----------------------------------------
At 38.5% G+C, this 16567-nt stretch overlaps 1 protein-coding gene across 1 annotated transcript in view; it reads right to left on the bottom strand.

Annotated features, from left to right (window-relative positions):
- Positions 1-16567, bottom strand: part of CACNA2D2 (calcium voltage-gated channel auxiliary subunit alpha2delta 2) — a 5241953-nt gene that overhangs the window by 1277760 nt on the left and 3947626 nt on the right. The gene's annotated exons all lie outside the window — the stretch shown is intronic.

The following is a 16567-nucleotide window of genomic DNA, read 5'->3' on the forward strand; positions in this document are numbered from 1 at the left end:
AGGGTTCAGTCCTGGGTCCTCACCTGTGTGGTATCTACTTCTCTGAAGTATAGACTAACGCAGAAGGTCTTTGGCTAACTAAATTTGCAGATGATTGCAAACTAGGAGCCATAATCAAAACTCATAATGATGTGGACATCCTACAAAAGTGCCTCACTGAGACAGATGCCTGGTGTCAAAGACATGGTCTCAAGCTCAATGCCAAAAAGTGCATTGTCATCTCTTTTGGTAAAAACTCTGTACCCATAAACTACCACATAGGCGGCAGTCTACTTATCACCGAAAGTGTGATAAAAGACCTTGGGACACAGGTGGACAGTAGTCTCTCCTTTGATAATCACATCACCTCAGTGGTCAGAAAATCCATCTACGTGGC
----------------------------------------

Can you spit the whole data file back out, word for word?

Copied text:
At 38.5% G+C, this 16567-nt stretch overlaps 1 protein-coding gene across 1 annotated transcript in view; it reads right to left on the bottom strand.

Annotated features, from left to right (window-relative positions):
- Positions 1-16567, bottom strand: part of CACNA2D2 (calcium voltage-gated channel auxiliary subunit alpha2delta 2) — a 5241953-nt gene that overhangs the window by 1277760 nt on the left and 3947626 nt on the right. The gene's annotated exons all lie outside the window — the stretch shown is intronic.

The following is a 16567-nucleotide window of genomic DNA, read 5'->3' on the forward strand; positions in this document are numbered from 1 at the left end:
AGGGTTCAGTCCTGGGTCCTCACCTGTGTGGTATCTACTTCTCTGAAGTATAGACTAACGCAGAAGGTCTTTGGCTAACTAAATTTGCAGATGATTGCAAACTAGGAGCCATAATCAAAACTCATAATGATGTGGACATCCTACAAAAGTGCCTCACTGAGACAGATGCCTGGTGTCAAAGACATGGTCTCAAGCTCAATGCCAAAAAGTGCATTGTCATCTCTTTTGGTAAAAACTCTGTACCCATAAACTACCACATAGGCGGCAGTCTACTTATCACCGAAAGTGTGATAAAAGACCTTGGGACACAGGTGGACAGTAGTCTCTCCTTTGATAATCACATCACCTCAGTGGTCAGAAAATCCATCTACGTGGC